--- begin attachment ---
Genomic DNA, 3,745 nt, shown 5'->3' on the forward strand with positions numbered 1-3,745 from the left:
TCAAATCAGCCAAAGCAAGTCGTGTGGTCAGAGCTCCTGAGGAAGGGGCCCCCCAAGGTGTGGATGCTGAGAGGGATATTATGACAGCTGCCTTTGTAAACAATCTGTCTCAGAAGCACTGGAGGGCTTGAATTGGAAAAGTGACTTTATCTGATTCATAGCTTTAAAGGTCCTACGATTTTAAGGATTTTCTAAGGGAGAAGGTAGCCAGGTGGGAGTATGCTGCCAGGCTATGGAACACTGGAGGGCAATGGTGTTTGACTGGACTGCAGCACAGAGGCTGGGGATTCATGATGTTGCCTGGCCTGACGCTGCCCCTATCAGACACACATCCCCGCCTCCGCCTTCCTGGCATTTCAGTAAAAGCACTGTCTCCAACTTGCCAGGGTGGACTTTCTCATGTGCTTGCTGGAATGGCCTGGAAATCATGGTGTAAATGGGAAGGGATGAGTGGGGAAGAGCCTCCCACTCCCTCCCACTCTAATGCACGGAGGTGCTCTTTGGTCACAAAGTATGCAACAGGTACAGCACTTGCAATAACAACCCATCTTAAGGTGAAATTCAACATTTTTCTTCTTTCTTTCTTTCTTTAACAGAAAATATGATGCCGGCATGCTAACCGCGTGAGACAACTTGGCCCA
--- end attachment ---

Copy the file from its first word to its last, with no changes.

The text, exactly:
Genomic DNA, 3,745 nt, shown 5'->3' on the forward strand with positions numbered 1-3,745 from the left:
TCAAATCAGCCAAAGCAAGTCGTGTGGTCAGAGCTCCTGAGGAAGGGGCCCCCCAAGGTGTGGATGCTGAGAGGGATATTATGACAGCTGCCTTTGTAAACAATCTGTCTCAGAAGCACTGGAGGGCTTGAATTGGAAAAGTGACTTTATCTGATTCATAGCTTTAAAGGTCCTACGATTTTAAGGATTTTCTAAGGGAGAAGGTAGCCAGGTGGGAGTATGCTGCCAGGCTATGGAACACTGGAGGGCAATGGTGTTTGACTGGACTGCAGCACAGAGGCTGGGGATTCATGATGTTGCCTGGCCTGACGCTGCCCCTATCAGACACACATCCCCGCCTCCGCCTTCCTGGCATTTCAGTAAAAGCACTGTCTCCAACTTGCCAGGGTGGACTTTCTCATGTGCTTGCTGGAATGGCCTGGAAATCATGGTGTAAATGGGAAGGGATGAGTGGGGAAGAGCCTCCCACTCCCTCCCACTCTAATGCACGGAGGTGCTCTTTGGTCACAAAGTATGCAACAGGTACAGCACTTGCAATAACAACCCATCTTAAGGTGAAATTCAACATTTTTCTTCTTTCTTTCTTTCTTTAACAGAAAATATGATGCCGGCATGCTAACCGCGTGAGACAACTTGGCCCA